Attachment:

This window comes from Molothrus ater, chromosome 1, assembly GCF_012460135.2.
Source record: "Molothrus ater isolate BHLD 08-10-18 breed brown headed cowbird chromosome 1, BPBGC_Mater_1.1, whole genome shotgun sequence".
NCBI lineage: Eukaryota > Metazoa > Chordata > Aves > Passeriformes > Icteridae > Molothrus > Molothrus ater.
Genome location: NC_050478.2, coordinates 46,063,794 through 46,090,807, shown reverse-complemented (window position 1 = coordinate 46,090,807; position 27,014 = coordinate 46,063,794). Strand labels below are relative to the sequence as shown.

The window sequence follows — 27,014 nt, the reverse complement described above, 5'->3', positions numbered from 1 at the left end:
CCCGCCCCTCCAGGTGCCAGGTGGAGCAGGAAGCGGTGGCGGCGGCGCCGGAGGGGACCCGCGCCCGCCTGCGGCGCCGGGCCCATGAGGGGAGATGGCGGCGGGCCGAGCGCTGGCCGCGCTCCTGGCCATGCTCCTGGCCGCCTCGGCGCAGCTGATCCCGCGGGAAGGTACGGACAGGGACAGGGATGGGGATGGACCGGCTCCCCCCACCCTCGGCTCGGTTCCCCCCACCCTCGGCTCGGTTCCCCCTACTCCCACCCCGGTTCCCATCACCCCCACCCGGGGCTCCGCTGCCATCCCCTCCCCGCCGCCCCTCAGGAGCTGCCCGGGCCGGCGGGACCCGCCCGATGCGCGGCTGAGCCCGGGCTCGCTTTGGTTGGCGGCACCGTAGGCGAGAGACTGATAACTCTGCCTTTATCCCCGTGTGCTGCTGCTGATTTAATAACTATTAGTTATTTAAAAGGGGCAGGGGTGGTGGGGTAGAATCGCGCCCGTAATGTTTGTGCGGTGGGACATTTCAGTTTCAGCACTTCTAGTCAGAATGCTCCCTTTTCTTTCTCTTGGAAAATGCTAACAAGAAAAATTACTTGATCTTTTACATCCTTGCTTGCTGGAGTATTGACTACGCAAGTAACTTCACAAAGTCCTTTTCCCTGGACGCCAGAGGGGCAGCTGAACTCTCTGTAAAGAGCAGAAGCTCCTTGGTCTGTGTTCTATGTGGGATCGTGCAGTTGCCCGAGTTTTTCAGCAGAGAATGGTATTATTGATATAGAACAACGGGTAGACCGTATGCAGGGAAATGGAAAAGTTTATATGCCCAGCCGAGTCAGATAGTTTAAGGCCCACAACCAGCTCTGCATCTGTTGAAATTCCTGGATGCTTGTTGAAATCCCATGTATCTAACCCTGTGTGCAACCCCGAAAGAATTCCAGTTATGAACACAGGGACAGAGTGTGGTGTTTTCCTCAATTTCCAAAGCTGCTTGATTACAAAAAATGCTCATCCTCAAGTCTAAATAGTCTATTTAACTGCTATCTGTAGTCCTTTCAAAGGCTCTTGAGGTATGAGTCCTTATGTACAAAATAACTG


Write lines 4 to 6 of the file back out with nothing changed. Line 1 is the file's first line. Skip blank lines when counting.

Genome location: NC_050478.2, coordinates 46,063,794 through 46,090,807, shown reverse-complemented (window position 1 = coordinate 46,090,807; position 27,014 = coordinate 46,063,794). Strand labels below are relative to the sequence as shown.

The window sequence follows — 27,014 nt, the reverse complement described above, 5'->3', positions numbered from 1 at the left end:
CCCGCCCCTCCAGGTGCCAGGTGGAGCAGGAAGCGGTGGCGGCGGCGCCGGAGGGGACCCGCGCCCGCCTGCGGCGCCGGGCCCATGAGGGGAGATGGCGGCGGGCCGAGCGCTGGCCGCGCTCCTGGCCATGCTCCTGGCCGCCTCGGCGCAGCTGATCCCGCGGGAAGGTACGGACAGGGACAGGGATGGGGATGGACCGGCTCCCCCCACCCTCGGCTCGGTTCCCCCCACCCTCGGCTCGGTTCCCCCTACTCCCACCCCGGTTCCCATCACCCCCACCCGGGGCTCCGCTGCCATCCCCTCCCCGCCGCCCCTCAGGAGCTGCCCGGGCCGGCGGGACCCGCCCGATGCGCGGCTGAGCCCGGGCTCGCTTTGGTTGGCGGCACCGTAGGCGAGAGACTGATAACTCTGCCTTTATCCCCGTGTGCTGCTGCTGATTTAATAACTATTAGTTATTTAAAAGGGGCAGGGGTGGTGGGGTAGAATCGCGCCCGTAATGTTTGTGCGGTGGGACATTTCAGTTTCAGCACTTCTAGTCAGAATGCTCCCTTTTCTTTCTCTTGGAAAATGCTAACAAGAAAAATTACTTGATCTTTTACATCCTTGCTTGCTGGAGTATTGACTACGCAAGTAACTTCACAAAGTCCTTTTCCCTGGACGCCAGAGGGGCAGCTGAACTCTCTGTAAAGAGCAGAAGCTCCTTGGTCTGTGTTCTATGTGGGATCGTGCAGTTGCCCGAGTTTTTCAGCAGAGAATGGTATTATTGATATAGAACAACGGGTAGACCGTATGCAGGGAAATGGAAAAGTTTATATGCCCAGCCGAGTCAGATAGTTTAAGGCCCACAACCAGCTCTGCATCTGTTGAAATTCCTGGATGCTTGTTGAAATCCCATGTATCTAACCCTGTGTGCAACCCCGAAAGAATTCCAGTTATGAACACAGGGACAGAGTGTGGTGTTTTCCTCAATTTCCAAAGCTGCTTGATTACAAAAAATGCTCATCCTCAAGTCTAAATAGTCTATTTAACTGCTATCTGTAGTCCTTTCAAAGGCTCTTGAGGTATGAGTCCTTATGTACAAAATAACTG